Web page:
^{1}, Fan Yang

^{1,a}, Changhao Yan

^{1}, Xuan Zeng

^{1}and Dian Zhou

^{1,2,b}

^{1}State Key Lab of ASIC & System, School of Microelectronics, Fudan University, Shanghai, P.R. China.

^{a}yangfan@fudan.edu.cn

^{b}zhoud@fudan.edu.cn

^{2}Department of Electrical Engineering, University of Texas at Dallas, Richardson, TX, USA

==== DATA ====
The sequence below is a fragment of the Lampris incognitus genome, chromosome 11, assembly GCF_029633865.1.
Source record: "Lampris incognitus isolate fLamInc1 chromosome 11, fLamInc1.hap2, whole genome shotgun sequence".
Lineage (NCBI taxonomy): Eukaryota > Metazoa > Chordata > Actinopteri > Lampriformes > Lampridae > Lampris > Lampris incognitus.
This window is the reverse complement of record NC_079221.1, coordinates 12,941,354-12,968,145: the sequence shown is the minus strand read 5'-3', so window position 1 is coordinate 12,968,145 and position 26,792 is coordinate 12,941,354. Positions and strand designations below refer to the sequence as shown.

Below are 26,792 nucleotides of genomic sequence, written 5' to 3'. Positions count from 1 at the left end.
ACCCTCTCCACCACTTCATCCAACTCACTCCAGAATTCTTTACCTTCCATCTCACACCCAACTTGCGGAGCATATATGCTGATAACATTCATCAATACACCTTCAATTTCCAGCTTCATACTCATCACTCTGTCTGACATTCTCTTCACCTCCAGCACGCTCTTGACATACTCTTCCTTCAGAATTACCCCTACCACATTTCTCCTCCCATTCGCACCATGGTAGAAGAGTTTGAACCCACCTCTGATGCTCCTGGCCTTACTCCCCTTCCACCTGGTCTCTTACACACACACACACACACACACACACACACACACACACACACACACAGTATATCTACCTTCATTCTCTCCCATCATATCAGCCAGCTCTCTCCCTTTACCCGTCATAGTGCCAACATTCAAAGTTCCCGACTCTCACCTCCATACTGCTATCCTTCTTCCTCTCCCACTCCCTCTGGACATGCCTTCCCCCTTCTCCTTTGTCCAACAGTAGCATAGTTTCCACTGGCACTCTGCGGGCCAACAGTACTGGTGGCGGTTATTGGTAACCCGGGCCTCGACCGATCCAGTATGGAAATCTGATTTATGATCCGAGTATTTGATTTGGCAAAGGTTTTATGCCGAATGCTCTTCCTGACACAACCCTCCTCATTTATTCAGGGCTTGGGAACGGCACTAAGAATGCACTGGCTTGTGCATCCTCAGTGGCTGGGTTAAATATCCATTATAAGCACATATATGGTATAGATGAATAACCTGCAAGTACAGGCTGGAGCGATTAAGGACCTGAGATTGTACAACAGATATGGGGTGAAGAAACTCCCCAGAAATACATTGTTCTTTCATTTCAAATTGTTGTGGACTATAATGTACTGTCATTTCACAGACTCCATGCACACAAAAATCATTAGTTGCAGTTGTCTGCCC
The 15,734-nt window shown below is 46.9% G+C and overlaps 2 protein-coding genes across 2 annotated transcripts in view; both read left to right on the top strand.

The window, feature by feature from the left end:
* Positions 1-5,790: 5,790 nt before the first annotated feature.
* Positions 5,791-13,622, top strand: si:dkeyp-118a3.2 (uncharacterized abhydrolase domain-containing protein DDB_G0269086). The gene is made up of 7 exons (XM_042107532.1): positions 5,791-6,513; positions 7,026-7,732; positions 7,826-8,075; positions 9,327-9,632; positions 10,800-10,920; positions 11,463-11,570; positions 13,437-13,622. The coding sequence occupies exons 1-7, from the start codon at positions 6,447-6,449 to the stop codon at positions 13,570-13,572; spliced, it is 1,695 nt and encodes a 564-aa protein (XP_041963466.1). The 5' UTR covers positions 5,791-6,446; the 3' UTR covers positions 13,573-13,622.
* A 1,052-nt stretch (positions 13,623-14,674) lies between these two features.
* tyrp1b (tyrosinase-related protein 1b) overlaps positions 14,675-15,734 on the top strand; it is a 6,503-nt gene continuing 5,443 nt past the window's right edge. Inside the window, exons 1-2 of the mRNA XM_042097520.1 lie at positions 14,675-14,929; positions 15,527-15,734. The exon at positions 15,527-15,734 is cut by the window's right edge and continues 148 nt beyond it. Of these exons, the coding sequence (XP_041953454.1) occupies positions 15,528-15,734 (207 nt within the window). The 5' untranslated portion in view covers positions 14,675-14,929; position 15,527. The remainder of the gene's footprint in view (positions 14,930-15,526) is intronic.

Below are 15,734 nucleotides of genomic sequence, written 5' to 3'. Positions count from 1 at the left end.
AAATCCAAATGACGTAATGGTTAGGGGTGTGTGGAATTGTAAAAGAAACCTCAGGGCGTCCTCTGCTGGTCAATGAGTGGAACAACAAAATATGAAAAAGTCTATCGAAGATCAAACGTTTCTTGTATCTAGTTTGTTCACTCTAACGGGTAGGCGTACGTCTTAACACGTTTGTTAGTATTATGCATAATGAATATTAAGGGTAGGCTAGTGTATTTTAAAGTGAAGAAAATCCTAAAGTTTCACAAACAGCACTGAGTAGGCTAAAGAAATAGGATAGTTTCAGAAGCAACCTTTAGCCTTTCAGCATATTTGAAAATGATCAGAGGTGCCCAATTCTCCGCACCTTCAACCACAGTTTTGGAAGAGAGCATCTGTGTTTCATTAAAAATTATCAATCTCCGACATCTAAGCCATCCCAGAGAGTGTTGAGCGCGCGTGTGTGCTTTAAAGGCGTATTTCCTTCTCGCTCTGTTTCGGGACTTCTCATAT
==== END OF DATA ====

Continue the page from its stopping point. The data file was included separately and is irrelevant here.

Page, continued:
Multiple starting point optimization is an efficient approach for automated analog circuit optimization. Starting from a set of starting points, the corresponding local optimums are reached by local optimization method Sequential Quadratic Programming (SQP). The global optimum is then selected from these local optimums. If one starting point is located in a valley, it converges rapidly to the local optimum by the local search. Such a region-hit property makes the multiple starting optimization approach more likely to reach the global optimum. However, the SQP method needs the gradients to drive the optimization. In the traditional method, the gradients are approximated by finite differences. A large number of simulations are needed to obtain the gradients, which becomes the bottleneck of the circuit optimization. We find that for a new point, it is usually surrounded by several neighboring points which have been evaluated in the previous SQP steps. In this paper, we propose an efficient method to calculate the gradient by recycling the previous evaluated points. It is based on the relationship between gradients and the directional derivatives along the directions of the neighbor points. If the neighboring points are not enough for gradient calculation, we will sample adequate neighboring points for gradient calculation. Furthermore, since the performances of the circuits are not sensitive to some design parameters, the gradients are usually sparse. We can thus further employ the idea of sparse recovery to recover the sparse gradients with fewer simulations. Our experimental results demonstrate that with these strategies, the number of simulations can be reduced by up to 63% without significantly surrendering the accuracy of the optimization results.